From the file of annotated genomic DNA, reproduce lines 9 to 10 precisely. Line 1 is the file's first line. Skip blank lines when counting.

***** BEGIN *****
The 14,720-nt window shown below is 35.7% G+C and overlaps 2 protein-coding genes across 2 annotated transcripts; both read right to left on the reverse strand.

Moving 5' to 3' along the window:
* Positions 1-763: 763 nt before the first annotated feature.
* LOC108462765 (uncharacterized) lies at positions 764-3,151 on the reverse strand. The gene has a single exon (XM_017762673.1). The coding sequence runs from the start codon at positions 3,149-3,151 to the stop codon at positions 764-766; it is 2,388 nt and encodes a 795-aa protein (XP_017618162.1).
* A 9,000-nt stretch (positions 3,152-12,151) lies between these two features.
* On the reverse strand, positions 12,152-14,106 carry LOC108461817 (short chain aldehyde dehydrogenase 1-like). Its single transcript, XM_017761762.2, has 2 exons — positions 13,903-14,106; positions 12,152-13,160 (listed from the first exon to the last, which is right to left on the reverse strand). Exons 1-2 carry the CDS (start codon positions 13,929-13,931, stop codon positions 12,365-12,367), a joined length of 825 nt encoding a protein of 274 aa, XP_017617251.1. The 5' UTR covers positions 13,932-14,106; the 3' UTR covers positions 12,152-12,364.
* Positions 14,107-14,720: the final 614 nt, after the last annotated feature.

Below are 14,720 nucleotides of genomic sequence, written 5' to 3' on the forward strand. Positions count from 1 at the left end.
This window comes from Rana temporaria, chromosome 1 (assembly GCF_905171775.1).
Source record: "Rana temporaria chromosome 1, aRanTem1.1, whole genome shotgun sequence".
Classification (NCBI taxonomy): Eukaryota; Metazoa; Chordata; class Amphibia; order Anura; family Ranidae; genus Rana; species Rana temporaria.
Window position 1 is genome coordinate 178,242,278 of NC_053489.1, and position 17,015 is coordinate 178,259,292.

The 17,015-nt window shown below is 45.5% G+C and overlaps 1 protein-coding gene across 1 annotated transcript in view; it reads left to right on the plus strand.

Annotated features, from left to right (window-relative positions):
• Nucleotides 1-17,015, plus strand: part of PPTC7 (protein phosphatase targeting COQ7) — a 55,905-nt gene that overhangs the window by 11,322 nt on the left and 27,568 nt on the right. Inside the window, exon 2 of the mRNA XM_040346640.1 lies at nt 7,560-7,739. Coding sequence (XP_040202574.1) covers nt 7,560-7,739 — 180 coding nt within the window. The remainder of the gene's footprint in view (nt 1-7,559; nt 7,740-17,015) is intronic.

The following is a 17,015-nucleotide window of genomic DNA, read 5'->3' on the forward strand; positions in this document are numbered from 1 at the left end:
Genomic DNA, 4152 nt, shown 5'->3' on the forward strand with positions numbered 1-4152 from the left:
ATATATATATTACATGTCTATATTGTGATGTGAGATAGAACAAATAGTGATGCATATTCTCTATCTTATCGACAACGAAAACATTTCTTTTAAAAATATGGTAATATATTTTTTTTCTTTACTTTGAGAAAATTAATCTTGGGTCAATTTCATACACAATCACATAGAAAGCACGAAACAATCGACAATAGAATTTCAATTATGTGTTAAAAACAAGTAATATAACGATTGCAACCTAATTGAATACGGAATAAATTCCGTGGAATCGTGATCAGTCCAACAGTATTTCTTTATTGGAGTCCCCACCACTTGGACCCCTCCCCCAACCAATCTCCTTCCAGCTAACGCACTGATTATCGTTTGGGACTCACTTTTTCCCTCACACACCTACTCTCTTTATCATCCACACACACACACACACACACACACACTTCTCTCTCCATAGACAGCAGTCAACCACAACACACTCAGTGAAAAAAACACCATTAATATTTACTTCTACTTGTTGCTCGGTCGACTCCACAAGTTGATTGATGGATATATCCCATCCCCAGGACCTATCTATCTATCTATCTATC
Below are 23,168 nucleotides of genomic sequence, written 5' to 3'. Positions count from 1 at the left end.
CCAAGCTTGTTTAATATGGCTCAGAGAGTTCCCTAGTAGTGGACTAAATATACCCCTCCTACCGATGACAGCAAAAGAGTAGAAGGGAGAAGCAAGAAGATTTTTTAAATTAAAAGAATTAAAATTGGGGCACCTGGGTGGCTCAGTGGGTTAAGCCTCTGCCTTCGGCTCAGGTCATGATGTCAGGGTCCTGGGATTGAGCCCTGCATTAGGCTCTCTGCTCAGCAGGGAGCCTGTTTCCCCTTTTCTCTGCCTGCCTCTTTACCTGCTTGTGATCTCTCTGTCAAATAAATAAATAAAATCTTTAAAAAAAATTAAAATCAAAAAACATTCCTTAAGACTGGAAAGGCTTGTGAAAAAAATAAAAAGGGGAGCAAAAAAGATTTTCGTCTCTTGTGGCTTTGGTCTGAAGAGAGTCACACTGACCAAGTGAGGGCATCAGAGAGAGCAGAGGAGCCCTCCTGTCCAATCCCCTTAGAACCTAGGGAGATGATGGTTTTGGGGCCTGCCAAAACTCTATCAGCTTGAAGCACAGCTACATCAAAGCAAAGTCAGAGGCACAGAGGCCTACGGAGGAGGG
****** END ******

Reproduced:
This window comes from Rana temporaria, chromosome 1 (assembly GCF_905171775.1).
Source record: "Rana temporaria chromosome 1, aRanTem1.1, whole genome shotgun sequence".